These negative connotations might explain why I discovered that even in a city such as Los Angeles with a large Mexican population, it can be hard to find candles, necklaces, and T-shirts with Santa Muerte’s image. Folk art shops do not sell Santa Muerte paraphernalia, even though they sell pictures of Catholic Saints. Instead Santa Muerte is almost exclusively found in botanicas, stores that feature potions, amulets, and other magical items in addition sacred Catholic symbols such as Saint Christopher medals and crosses.
Many botanicas are listed in the phonebook — regardless of whether the owners speak English — so it was not hard for me to find a bunch of addresses for botanicas online at Google Maps. I thought the Botanica Santa Muerte sounded promising for obvious reasons, and drove out to the Pico-Union district of Los Angeles on a Monday morning.
The botanica turned out to be around the corner from MacArthur Park, a public park that is probably best known in L.A. as the easiest place in the city to get a fake I.D. It’s also somewhat notorious as the site of the most expensive melee in Los Angeles history. The park has a large pond and tall palm trees, and is actually very pretty despite all of the shady people who frequent it. The garbage on the streets doesn’t help either. Looking out my car window, I realized there was no way anyone in a botanica in this area spoke English, so I drove past the shopping center that contained the Botanica Santa Muerte and headed towards Olvera Street, the oldest street in Los Angeles. Olvera Street is a strange combination of locals and tourists, so I knew someone there would speak English and hoped they would be able to tell me about Santa Muerte.
Almost immediately upon arriving at Olvera Street, I went to the Olvera Street Candle Shop, a folk art store with incredible Day of the Dead decorations. (I say “almost” because before that, I made a detour at the Mexican Cultural Center, but the only people working there were Asian. They looked at me strangely when I mentioned Santa Muerte. That’s L.A. for you I guess.)
The owner of the candle shop said that although people occasionally ask her if she carries postcards with Santa Muerte, most of her customers are looking for something different than what you would find in a botanica. She was very non-judgmental as she explained that people who shop in botanicas are typically searching for objects or rituals that will give them something tangible in return for their own physical acts or rituals. People who worship Santa Muerte often ask for specific things, such as miracles, the vanquishing of enemies, or fidelity from their husbands. People who light candles in honor of saints are asking for more ambiguous blessings and guidance, and they aren’t expecting physical favors in return for their actions. “I don’t want to say voodoo, but there is an element of magic,” the owner said.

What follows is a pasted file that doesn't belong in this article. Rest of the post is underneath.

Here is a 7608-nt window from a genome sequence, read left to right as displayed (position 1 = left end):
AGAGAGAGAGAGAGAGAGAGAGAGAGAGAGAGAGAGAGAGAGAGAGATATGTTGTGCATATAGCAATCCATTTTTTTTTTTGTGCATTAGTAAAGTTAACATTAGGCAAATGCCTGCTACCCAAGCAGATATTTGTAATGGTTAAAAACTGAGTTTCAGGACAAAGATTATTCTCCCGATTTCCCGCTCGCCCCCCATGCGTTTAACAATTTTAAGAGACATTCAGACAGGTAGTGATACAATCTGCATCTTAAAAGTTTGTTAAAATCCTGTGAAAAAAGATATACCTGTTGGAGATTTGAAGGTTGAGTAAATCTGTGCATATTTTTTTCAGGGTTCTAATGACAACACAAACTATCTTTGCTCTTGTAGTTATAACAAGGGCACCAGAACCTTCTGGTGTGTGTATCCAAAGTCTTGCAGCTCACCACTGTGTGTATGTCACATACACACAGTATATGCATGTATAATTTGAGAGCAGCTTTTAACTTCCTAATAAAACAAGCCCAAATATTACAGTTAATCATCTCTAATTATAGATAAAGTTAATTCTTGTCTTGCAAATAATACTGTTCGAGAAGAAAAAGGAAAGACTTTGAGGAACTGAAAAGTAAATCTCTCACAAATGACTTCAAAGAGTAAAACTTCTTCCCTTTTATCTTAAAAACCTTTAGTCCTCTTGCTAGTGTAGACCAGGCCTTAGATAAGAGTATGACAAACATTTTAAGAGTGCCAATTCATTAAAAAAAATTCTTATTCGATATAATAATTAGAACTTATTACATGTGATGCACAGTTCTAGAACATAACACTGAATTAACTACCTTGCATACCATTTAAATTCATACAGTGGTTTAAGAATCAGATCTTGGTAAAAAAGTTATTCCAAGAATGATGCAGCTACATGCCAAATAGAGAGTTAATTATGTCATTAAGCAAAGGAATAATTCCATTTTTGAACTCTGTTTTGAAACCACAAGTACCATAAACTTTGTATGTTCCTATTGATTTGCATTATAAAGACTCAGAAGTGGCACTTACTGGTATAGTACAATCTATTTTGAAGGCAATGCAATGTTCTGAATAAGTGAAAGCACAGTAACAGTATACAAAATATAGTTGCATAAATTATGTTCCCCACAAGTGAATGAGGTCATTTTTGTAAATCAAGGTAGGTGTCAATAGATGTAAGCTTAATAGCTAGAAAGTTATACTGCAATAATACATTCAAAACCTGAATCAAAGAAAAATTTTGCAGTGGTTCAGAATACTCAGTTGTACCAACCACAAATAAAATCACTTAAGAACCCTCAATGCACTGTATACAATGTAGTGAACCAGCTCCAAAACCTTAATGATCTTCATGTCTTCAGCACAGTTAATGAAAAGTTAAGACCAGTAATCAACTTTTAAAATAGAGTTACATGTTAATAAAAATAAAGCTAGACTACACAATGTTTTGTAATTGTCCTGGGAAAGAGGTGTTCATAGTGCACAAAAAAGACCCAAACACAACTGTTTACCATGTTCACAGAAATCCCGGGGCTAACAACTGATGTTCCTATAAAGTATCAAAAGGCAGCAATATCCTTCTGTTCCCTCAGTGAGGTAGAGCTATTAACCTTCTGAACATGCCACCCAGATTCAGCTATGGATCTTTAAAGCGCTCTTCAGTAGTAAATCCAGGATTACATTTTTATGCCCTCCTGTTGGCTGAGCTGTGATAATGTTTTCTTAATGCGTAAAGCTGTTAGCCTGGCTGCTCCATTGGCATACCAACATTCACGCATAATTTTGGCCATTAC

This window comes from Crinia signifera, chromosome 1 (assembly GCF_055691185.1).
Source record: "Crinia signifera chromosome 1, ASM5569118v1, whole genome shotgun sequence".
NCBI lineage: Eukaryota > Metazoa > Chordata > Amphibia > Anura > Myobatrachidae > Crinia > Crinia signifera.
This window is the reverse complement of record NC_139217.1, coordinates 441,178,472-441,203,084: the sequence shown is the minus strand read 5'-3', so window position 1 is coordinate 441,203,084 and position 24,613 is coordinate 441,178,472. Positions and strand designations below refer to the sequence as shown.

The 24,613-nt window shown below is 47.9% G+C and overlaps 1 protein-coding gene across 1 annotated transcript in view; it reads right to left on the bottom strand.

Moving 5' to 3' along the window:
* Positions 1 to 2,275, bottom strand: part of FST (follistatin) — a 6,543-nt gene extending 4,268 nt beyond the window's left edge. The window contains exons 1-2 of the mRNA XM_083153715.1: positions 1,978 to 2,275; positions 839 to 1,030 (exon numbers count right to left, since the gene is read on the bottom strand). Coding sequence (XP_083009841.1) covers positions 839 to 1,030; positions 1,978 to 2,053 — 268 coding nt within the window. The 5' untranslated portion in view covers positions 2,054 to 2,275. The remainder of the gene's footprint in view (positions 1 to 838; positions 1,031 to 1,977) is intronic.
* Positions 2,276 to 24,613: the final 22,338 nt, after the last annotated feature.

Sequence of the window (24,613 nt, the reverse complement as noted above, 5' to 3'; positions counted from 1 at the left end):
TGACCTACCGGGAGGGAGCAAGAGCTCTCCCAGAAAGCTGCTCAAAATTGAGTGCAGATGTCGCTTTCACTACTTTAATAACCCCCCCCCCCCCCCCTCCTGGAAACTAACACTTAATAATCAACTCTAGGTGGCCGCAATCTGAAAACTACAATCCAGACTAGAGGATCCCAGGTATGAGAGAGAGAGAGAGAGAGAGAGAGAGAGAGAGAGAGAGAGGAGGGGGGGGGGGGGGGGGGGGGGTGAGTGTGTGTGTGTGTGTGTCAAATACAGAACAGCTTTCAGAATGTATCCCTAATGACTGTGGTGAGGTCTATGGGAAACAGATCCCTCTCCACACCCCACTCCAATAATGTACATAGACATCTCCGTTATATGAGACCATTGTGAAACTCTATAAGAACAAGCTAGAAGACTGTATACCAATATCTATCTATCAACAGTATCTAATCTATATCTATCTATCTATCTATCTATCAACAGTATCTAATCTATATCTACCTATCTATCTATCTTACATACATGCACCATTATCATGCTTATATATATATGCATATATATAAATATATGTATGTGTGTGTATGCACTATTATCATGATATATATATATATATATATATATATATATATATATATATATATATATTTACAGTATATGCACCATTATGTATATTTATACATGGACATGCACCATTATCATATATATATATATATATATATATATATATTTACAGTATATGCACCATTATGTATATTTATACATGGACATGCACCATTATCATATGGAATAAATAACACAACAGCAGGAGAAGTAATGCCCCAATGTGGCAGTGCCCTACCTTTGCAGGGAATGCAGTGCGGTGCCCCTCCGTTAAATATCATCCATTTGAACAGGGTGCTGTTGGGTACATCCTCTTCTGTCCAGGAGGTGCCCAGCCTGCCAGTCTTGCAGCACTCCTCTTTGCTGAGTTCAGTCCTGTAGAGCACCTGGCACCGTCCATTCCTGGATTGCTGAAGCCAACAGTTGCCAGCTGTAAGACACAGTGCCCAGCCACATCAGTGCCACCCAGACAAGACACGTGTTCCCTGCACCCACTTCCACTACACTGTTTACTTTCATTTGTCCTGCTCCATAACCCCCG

It was clear I would have to brave the language barrier to speak to a practitioner, so I went back to the Botanica Santa Muerte. I noticed again that even though it was the middle of a weekday, the sidewalks were packed full of people shopping for cheap clothes, soccer balls, and food. They stepped around men sleeping on the cold sidewalks, pressed up against the buildings.
The botanica was housed in the Selecto Plaza Mall, which is really just a warehouse with a bunch of stalls set up. The stalls sold everything from electronics to luggage to haircuts, and most were very open. There were just two walls marking their territory. The botanica was immediately recognizable because unlike the open stalls, it had four walls, a doorway, and a low ceiling. I noticed the unique physical dimensions and thought, “This is probably it,” just as my eyes passed over the grim reaper figure painted above the door and the sign, confirming my hunch. A hand-written flyer outside advertised, “Lectura de cartas, mano, caracoles, ojos, bola de cristal, auro, puro, limpias espiritual.” I wasn’t sure what all the words meant, but I jotted them down and looked them up when I got back to campus: “Readings of cards, hands, snails, eyes, a crystal ball, auras, and purity, plus spiritual cleansings.” Yes, snails. I double-checked that one.